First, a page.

Banking capital stronger
Bank capital has increased by 19% in the past two years to reach Rp314 trillion by November 2010. The high growth followed health performance marked with high profit. In the third quarter of 2010, 10 largest banks in assets reported a 41% increase in net profit combined. Big profit allowed them to retain part of the profit for capital.
Some banks plan rights issue or issuing bonds to raise fund to strengthen capital. Bank Mandiri plans to issue 2.34 billion new shares hoping to raise Rp9.3 trillion to Rp l4.4 trillion. The new shares would be listed on the Indonesian Stock Exchange (DSX).
Bank Negara Indonesia (BNI), the country's fourth-largest bank by assets, planned to launch a rights issue in early December 2010, releasing 3.37 billion new shares, or around 13% of its total equity. The plan, however, had apparently been delayed until time yet to be announced.
State-owned Bahana Securities, which has been mandated as the standby buyer for the shares offer, said the fixed price for the rights issue would be announced after a book building period which will conclude at the end of November.
Goldman Sachs, UBS Securities, Morgan Stanley Securities, Macquarie Securities and Credit Suisse Securities were already appointed as selling agents for the rights offer.
The government has decided not to use its rights to buy new shares. Therefore, the government's share in BNI will be reduced to around 60%. This would bring the publicly owned stake in the bank to around 40% after the rights issue.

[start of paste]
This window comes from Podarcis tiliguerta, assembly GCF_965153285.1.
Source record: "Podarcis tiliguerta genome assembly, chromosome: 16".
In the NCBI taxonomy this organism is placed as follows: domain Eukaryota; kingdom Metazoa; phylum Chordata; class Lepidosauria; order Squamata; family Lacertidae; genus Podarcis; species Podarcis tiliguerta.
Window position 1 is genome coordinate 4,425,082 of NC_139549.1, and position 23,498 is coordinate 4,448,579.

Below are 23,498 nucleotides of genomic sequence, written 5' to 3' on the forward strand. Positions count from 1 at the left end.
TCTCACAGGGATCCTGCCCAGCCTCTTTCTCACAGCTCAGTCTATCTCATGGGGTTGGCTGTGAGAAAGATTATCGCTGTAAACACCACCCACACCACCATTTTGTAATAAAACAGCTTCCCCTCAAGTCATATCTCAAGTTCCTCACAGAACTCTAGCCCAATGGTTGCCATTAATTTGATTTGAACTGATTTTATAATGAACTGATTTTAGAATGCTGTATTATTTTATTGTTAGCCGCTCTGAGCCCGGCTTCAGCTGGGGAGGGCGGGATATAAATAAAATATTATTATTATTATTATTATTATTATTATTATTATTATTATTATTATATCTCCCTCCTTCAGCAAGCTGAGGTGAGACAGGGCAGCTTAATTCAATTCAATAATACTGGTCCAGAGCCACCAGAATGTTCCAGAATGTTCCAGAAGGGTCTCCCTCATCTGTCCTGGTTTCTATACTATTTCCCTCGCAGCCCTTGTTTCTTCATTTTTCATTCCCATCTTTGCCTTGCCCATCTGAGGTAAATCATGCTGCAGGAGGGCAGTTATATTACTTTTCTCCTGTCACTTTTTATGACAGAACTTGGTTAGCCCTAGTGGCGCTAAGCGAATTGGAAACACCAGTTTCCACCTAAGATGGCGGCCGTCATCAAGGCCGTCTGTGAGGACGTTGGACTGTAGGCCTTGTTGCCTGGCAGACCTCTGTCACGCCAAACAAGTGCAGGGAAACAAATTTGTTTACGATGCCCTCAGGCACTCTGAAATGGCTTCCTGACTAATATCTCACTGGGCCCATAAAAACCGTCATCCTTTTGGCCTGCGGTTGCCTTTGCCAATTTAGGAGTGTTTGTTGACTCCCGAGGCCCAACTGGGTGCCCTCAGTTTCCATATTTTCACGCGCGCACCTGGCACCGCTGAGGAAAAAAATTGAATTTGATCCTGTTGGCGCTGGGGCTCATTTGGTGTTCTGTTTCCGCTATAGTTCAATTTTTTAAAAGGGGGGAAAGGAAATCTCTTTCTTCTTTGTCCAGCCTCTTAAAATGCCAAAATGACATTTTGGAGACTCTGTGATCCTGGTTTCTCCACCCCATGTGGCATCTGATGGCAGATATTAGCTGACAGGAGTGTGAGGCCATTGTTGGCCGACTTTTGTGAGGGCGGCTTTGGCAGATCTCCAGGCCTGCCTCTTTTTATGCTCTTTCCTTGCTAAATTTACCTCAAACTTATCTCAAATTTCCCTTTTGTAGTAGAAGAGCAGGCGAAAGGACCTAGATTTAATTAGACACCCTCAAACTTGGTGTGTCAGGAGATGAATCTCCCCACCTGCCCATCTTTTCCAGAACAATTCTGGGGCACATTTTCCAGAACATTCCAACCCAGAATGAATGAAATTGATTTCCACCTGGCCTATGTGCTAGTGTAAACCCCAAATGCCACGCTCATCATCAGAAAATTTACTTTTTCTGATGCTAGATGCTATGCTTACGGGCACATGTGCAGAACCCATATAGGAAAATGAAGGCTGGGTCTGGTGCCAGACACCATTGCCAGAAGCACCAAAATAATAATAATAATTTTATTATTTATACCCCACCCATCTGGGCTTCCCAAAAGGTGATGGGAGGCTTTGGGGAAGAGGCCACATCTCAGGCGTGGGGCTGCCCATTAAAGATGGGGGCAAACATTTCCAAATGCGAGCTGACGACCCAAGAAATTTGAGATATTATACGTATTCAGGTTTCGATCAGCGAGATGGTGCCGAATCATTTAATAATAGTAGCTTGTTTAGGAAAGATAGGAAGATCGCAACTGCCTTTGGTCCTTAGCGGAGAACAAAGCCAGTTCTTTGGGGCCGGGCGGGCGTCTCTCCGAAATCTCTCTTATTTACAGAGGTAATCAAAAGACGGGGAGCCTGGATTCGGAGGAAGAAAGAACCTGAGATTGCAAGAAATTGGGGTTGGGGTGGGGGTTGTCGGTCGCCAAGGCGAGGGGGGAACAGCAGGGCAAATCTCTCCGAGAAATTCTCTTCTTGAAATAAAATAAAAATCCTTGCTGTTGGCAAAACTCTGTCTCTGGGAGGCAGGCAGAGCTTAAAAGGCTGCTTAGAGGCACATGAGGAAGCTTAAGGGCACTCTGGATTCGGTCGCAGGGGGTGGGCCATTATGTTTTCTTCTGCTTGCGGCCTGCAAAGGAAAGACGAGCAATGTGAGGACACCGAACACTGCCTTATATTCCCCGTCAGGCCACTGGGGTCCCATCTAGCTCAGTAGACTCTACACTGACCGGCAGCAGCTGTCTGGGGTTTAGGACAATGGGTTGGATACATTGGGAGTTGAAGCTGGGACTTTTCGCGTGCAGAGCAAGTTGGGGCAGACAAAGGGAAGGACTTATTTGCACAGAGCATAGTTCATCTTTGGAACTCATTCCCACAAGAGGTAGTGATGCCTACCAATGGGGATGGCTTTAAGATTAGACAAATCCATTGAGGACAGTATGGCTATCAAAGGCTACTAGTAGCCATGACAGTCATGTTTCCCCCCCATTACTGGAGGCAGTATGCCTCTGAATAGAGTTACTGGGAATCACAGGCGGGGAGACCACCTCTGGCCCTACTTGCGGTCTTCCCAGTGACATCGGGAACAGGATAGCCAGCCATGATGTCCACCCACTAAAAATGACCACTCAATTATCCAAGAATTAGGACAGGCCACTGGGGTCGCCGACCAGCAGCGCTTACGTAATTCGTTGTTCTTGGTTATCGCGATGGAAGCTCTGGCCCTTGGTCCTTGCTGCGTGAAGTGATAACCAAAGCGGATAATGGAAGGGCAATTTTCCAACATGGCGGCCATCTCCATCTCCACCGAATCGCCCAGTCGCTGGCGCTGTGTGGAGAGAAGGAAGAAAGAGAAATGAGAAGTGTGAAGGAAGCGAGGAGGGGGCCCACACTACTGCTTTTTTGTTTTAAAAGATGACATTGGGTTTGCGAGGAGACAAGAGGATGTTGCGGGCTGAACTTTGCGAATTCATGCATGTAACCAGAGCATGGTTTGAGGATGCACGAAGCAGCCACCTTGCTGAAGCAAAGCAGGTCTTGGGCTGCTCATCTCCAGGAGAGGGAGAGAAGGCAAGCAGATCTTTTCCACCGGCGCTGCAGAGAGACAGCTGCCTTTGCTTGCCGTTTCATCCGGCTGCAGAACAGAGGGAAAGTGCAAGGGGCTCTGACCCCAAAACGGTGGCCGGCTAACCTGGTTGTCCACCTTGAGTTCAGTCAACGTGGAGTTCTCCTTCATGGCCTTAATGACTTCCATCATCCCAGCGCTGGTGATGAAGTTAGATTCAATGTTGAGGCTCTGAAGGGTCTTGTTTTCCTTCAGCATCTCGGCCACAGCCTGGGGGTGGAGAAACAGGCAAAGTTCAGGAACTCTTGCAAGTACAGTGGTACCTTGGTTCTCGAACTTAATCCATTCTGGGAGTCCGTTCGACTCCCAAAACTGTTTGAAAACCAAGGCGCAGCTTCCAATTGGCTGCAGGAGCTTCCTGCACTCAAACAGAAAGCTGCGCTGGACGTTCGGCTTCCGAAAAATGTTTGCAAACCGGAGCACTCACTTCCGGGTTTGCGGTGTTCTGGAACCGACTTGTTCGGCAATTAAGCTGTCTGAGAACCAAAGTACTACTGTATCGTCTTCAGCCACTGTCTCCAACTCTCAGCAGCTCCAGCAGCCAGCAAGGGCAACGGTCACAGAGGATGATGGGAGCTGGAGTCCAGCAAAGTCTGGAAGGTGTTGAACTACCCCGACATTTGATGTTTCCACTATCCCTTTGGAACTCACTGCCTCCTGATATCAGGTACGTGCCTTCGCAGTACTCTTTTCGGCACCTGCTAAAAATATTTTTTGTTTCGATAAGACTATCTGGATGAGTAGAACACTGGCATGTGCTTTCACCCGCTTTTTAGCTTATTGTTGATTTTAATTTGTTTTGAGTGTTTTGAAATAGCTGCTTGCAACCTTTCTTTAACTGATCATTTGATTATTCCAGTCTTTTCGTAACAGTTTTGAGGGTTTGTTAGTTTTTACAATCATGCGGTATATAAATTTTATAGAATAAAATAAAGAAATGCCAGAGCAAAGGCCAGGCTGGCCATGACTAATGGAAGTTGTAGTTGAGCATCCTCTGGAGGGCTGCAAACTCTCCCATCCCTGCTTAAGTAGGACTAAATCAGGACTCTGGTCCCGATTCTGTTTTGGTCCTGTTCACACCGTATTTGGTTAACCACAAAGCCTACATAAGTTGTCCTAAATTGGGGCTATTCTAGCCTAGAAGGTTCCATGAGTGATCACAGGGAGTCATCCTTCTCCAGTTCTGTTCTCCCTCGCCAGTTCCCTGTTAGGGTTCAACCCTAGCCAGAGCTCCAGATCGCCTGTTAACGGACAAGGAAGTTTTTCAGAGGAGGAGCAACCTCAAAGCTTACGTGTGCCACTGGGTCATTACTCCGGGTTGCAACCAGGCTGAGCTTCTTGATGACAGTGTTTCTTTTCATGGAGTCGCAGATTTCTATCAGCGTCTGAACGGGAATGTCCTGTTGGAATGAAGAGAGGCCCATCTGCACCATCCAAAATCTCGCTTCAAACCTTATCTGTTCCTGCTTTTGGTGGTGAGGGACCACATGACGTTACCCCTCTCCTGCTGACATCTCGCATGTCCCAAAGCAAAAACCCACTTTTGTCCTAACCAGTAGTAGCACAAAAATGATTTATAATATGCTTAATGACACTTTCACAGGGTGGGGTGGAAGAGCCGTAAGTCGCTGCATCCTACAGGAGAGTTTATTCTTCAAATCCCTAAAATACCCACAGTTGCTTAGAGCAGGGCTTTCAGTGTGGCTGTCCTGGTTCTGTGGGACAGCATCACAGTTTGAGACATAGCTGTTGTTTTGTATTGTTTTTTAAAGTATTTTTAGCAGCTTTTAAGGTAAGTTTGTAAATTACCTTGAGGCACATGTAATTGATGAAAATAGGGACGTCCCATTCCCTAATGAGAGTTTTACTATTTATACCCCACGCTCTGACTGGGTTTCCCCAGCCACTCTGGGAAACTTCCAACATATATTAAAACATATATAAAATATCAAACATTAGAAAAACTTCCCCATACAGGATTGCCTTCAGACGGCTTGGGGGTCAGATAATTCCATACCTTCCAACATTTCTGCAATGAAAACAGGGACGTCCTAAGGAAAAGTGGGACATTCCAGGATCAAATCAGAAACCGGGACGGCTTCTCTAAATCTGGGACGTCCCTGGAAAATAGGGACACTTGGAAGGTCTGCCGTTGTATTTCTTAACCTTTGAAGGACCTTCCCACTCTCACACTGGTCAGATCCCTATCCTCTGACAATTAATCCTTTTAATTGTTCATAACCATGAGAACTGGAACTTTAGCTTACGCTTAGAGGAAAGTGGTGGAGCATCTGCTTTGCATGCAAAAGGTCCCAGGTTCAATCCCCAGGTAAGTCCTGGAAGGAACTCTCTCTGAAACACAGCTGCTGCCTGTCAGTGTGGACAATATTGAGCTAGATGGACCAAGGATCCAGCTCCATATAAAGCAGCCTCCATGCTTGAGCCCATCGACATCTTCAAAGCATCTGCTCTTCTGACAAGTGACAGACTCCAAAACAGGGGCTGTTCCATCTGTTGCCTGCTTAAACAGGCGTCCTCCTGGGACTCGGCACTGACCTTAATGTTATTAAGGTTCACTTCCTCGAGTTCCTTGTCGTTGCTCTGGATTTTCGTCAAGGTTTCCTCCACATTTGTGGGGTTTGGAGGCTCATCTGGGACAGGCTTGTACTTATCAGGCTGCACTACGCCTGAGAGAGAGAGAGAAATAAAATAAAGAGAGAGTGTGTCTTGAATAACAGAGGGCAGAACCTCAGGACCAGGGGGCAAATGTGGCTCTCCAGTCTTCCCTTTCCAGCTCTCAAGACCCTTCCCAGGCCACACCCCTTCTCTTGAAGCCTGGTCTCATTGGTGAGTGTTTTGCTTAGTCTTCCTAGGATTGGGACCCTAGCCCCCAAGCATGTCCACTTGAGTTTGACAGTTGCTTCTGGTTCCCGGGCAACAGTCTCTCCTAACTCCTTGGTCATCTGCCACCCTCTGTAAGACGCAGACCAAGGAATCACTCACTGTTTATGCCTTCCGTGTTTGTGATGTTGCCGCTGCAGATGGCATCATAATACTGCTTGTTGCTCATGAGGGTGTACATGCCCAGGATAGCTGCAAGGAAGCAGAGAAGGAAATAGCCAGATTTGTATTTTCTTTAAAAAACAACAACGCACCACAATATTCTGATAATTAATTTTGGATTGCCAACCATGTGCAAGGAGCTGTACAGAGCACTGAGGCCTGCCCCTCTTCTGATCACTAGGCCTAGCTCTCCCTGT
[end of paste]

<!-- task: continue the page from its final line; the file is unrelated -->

According to the banks official statement regarding the offer, BNI planned to use most of the proceeds from the rights issue (around 80%), to fund loans to corporations, consumers and small and medium enterprises.
The bank posted a 59.3% increase in net profit in the January-September period, to Rp 2.95 trillion from the previous Rp 1.86 trillion. The jump was mainly the result of higher net interest and sharia income at Rp 9 trillion up to September of this year, which was up 8.4% from last year's Rp 8.31 trillion.
Bank Mandiri the largest in capital
A number of banks having large capital dominated the banking market in Indonesia. Around 11 of around 122 banks account for 60% of the total bank capitals.
Bank Mandiri leads in term of capital. By November 2010, the state lender had capital worth Rp43.6 trillion, followed by BCA with capital of Rp33.2 Trillion as the second largest, and BRI with capital of Rp31.5 trillion by July 2010. By the end of 2010, however, BRI moved up to second place relegating BCA to third place.
The fourth largest was BNI with capital worth Rp19.8 trillion.
Capital adequacy ratio (CAR)
Indonesian banks recorded high capital adequacy ratio (CAR) of 17% on the average in 2010 radiating a healthy growth, Bank Indonesia said. Banks have performed their intermediary role well as indicated by the strong growth of 22.8% in credits, the central bank said in a monetary policy review report.
Based on the report, the country's banks aggregated Rp 3,009 trillion (US$ 334.3 billion) in assets in 2010 up from Rp 2,534 trillion in the previous year.
Third party funds held by around 130 banks in the country rose 18.5% to Rp 2,339 trillion with outstanding credits of Rp 1,796 trillion up from Rp 1,461 trillion.
The country's banks were in strong position to meet risks with high CARs, and gross non performing loans of only 2.9% and loan to deposit ratio of 76.8%, the central bank said.
By November 2010 the CARs of Indonesian banks reached 18.3% on the average higher than 17.4% in 2009. The ratio was quite safe.
The CAR of a number of large banks in 2010 was lower than in 2008. The CAR of Bank Mandiri was 13.5%, down from 17% in 2008
BII also recorded a decline in CAR from 18% to 13.2%. On the contrary some banks posted an increase in CAR such as BTN, Permata, and Citibank. BTN's CRA rose from 16% to 17.2%, that of Permata from 11% to 12.8% and that of Citibank from 22% to 25.6%. ...............